The most common scenario is hosting multiple handlers inside a single logical endpoint. A less common scenario is using a single logical endpoint for all handlers. No customer that I am aware of, is using a single logical endpoint for every single handler.

Every endpoint has its own queue. By default the name of a logical endpoint is the name of the queue, although specific transports might adjust the physical name as they see fit. Thus if you have multiple endpoint instances, they all read from the same queue. The only exception is MSMQ, because technically it works differently.

An endpoint is hosting agnostic.

Host

A host is something that enables an endpoint to function. We can have a Windows Service as a host, or a simple console application. We can also use Azure Service Fabric or IIS (a web application) to host our endpoints.

As far as I know, almost all customers use a single host per logical endpoint, not taking scaling into account. This means hosting multiple endpoints per host is rarely seen in the wild. The biggest reason is that it’s technically more complex and usually doesn’t have any benefit.

That being said, I’ve seen customers with dozens of hosts, all hosting a single logical endpoint. All having multiple handlers, except for maybe only a few. So (hypothetically) if a customer has 250 different message types (which is a large number!!!) and you put 10 handlers inside an endpoint, you’d end up with 25 physically deployed endpoints. Assuming a single handler per message type and no scaling out. That’s not an odd scenario, besides the fact that you might need to convince operations

Some remarks

It was mentioned by @macdonald-k that he uses

one Windows Service for each logical functionality grouping

Does this mean you have multiple handlers inside a logical endpoint, or something else?
You mentioned “per domain” and in my experience you can easily start out with a single logical endpoint per domain, but it’s definitely not uncommon to have several endpoints per domain. It also depends on consistency, scaling and other requirements.

Also @macdonald-k mentioned

and I can spin up other instances of the service, and indeed even skip scaling out specific endpoints if needed, to scale.

We sometimes see customers with a large number of handlers in a single endpoint, requesting information on how to scale out. Our first suggestion is to not have too many handlers inside a single endpoint. That’s the first and easiest thing to scale out.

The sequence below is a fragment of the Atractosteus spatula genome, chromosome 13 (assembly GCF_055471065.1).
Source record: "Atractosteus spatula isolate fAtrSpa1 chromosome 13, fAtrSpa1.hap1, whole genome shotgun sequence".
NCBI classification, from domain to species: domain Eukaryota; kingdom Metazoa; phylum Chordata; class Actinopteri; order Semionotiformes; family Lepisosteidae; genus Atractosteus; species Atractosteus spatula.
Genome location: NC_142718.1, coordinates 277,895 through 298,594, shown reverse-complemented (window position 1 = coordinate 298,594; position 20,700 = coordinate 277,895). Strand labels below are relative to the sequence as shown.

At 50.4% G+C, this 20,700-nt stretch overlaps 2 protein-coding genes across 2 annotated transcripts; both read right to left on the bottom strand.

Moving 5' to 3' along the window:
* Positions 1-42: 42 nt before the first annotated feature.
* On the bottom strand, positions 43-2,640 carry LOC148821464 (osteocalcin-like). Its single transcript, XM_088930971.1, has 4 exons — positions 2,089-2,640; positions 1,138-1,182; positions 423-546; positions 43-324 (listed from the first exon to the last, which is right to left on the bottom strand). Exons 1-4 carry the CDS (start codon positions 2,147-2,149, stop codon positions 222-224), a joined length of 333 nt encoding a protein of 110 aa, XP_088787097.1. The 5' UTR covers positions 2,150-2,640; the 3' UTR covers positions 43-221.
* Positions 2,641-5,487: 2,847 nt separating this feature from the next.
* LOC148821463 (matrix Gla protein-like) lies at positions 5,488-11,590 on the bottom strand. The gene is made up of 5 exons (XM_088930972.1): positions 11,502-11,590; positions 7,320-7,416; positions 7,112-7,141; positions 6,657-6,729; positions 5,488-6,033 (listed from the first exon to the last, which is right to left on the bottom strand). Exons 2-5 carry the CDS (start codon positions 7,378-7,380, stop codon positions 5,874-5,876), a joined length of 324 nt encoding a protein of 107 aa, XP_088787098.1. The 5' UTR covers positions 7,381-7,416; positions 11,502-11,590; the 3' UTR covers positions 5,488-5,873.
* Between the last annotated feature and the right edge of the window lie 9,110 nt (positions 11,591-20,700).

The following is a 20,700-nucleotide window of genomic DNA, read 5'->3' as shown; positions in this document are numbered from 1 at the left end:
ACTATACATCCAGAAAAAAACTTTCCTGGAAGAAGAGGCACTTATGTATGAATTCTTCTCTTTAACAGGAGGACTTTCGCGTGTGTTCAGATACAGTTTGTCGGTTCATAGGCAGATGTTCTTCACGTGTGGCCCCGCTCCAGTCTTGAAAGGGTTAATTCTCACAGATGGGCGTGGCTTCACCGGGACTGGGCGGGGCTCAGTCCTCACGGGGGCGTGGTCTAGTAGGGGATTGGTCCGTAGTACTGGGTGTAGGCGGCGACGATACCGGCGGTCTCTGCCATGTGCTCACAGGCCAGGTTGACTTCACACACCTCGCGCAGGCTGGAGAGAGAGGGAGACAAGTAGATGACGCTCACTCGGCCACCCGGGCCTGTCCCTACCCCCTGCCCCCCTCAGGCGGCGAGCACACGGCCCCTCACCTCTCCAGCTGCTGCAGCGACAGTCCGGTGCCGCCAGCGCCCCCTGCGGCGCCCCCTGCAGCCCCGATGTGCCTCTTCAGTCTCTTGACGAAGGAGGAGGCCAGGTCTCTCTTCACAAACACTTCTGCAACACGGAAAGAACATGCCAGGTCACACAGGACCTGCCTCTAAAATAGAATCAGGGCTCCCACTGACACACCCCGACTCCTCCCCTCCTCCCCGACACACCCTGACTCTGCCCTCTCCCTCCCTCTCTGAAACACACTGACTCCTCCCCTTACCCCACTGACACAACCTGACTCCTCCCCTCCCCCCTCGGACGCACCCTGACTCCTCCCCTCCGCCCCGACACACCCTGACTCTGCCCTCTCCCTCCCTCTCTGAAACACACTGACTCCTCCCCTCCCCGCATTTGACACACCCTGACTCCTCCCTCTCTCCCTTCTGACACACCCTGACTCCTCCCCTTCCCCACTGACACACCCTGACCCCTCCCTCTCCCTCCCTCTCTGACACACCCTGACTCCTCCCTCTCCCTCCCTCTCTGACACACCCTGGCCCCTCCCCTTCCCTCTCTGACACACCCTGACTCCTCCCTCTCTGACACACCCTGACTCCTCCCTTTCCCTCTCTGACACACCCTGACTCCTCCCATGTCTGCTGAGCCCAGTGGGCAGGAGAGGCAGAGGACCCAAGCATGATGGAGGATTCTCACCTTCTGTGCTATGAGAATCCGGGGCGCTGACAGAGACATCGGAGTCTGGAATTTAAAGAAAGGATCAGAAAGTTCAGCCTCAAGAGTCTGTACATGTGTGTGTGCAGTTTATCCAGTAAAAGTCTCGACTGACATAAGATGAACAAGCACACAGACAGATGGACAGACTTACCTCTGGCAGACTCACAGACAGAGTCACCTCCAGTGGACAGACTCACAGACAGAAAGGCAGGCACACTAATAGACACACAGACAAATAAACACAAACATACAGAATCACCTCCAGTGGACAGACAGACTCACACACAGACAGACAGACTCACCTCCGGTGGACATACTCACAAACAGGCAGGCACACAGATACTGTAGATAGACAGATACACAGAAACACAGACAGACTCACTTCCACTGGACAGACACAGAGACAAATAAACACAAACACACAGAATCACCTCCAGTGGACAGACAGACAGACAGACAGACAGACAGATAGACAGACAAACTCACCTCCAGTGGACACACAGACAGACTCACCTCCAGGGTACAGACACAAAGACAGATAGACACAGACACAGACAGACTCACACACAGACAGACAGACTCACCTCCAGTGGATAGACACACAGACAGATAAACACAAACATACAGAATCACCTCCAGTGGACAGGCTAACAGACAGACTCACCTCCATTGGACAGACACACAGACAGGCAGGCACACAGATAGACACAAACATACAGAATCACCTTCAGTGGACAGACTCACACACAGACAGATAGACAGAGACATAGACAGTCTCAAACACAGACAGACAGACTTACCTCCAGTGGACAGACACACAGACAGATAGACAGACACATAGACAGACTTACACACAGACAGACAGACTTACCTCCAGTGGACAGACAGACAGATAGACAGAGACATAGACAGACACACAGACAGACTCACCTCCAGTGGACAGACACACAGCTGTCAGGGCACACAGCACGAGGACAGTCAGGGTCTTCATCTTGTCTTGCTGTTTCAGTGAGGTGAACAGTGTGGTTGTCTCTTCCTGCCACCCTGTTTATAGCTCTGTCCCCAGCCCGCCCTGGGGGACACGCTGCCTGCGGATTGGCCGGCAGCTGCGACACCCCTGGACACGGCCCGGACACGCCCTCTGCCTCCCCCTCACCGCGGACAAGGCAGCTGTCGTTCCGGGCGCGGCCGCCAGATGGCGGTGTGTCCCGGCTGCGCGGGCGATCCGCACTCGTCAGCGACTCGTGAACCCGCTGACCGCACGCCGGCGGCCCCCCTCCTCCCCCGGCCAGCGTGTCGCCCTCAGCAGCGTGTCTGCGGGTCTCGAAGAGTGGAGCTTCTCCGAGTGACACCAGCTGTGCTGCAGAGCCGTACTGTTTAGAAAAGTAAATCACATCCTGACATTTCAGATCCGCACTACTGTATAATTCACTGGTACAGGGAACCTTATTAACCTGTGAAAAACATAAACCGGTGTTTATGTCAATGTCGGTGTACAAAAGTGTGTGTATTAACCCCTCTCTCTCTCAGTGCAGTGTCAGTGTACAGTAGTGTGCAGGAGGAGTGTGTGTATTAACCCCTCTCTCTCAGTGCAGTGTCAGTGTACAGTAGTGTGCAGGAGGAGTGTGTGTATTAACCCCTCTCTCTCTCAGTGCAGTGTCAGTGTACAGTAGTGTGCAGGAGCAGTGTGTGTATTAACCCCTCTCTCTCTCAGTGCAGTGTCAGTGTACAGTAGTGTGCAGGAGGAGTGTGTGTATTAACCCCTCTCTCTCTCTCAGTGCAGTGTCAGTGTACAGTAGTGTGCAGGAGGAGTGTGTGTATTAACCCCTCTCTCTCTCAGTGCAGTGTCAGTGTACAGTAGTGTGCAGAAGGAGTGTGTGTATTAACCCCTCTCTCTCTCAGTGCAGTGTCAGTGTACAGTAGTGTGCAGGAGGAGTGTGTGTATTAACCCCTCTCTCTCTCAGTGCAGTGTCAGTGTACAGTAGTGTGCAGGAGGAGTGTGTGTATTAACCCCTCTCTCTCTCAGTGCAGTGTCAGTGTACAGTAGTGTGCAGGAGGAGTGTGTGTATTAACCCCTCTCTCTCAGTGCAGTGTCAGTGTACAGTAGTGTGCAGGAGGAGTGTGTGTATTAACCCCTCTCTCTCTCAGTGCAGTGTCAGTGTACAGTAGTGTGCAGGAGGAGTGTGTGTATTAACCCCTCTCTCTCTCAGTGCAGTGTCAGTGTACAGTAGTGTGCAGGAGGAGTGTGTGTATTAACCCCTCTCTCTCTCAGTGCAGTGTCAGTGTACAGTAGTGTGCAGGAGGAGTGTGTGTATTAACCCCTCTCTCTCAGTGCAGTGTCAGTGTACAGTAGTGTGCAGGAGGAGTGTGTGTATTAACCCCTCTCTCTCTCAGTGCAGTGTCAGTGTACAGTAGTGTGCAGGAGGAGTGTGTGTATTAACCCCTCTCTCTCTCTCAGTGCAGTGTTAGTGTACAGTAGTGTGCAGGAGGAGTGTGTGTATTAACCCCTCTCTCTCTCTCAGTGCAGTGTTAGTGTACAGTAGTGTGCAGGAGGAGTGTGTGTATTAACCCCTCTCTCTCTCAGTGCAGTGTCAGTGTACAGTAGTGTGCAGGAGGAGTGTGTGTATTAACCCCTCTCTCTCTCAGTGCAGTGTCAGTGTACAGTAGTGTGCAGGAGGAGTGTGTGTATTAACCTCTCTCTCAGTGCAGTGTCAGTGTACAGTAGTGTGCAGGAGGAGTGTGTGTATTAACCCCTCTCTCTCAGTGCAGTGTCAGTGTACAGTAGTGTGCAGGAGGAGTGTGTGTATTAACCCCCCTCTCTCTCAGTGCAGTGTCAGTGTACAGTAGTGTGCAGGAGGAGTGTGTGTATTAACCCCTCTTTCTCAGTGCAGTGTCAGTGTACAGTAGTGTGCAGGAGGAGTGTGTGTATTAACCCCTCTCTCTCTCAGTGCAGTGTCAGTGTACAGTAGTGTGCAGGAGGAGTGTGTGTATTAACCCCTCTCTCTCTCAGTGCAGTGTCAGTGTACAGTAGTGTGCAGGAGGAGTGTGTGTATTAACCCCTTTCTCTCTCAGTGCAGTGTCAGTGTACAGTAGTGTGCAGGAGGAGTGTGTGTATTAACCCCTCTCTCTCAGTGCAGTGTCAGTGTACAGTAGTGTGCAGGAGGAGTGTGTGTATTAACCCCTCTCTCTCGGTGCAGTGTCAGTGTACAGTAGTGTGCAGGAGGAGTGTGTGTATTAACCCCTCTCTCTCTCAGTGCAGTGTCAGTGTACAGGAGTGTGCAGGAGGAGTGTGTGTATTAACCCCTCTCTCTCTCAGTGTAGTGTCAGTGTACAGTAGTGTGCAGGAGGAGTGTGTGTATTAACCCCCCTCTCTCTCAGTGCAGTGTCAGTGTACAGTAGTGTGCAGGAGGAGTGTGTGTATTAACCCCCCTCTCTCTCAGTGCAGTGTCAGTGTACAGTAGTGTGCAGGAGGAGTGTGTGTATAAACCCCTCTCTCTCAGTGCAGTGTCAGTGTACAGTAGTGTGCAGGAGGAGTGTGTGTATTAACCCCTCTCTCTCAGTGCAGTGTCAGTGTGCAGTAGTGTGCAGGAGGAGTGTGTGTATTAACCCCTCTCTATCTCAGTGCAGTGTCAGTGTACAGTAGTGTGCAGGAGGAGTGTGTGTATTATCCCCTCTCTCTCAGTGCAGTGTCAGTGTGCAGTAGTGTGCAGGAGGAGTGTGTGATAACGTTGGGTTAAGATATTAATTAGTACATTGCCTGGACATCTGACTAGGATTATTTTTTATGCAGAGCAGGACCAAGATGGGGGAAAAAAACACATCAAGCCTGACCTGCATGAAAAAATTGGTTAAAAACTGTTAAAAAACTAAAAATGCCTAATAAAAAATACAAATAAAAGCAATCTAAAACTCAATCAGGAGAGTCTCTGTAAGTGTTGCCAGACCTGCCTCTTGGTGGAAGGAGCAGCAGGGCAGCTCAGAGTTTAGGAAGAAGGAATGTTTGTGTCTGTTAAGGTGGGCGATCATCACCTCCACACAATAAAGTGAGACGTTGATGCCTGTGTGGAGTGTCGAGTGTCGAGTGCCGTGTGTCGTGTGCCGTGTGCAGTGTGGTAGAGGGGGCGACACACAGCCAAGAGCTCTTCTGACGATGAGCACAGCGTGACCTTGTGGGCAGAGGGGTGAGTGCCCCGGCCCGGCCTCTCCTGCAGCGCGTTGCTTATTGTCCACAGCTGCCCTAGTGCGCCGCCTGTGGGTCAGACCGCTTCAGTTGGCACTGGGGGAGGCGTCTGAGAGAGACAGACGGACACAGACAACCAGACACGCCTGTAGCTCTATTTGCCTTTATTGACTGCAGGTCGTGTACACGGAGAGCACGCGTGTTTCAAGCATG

Obviously having a single handler in every logical endpoint is theoretically the best way to achieve this, but in practice this results in a maintenance nightmare.

with events, as their routing is managed by the NSB framework, as far as I understand.

It depends on the queuing technology (transport) being used, but that’s not the view you should have on it.

You send messages from one handler to another handler. Because handlers are inside endpoints, we usually say endpoints send messages to other endpoints. But since HandlerA could send a message to HandlerB and both could be inside the same endpoint, it gets kind of fuzzy.

But since handlers are inside endpoints and endpoints and queues have a 1-on-1 relationship, we still talk about it this way.

Commands

One endpoint is responsible for and the owner of a command. Other endpoints send the command to this specific endpoint that is the owner. So if the Sales endpoint is responsible for AcceptOrder command, in routing this looks like this:

var transport = endpointConfiguration.UseTransport<MyTransport>();

var routing = transport.Routing();
routing.RouteToEndpoint(assembly: typeof(AcceptOrder).Assembly, destination: "Sales");

Events

If Sales now publishes the event OrderAccepted, it just publishes it and has no idea who is responding.

If other endpoints are interested in this event, they register themselves as interested using this:

var transport = endpointConfiguration.UseTransport<MyTransport>();

var routing = transport.Routing();
routing.RegisterPublisher(assembly: typeof(OrderAccepted).Assembly, publisherEndpoint: "Sales");

When you’re using a transport that natively supports pub/sub, you don’t have to do the above. RabbitMQ is one of those transports.

Subsets of domain messages

If you have subsets of domain messages, you can do something like the following:

// Register single type
routing.RegisterPublisher(typeof(OrderAccepted), "Sales");
// Register all types inside an assemly
routing.RegisterPublisher(typeof(OrderAccepted).Assembly, "Sales");
// Register all types inside a namespace
routing.RegisterPublisher(typeof(OrderAccepted).Assembly, typeof(OrderAccepted).Namespace, "Sales");
routing.RegisterPublisher(typeof(OrderAccepted).Assembly, "Sales.Events", "Sales");

I hope this helps clarify things a bit. Let me know if you need more information.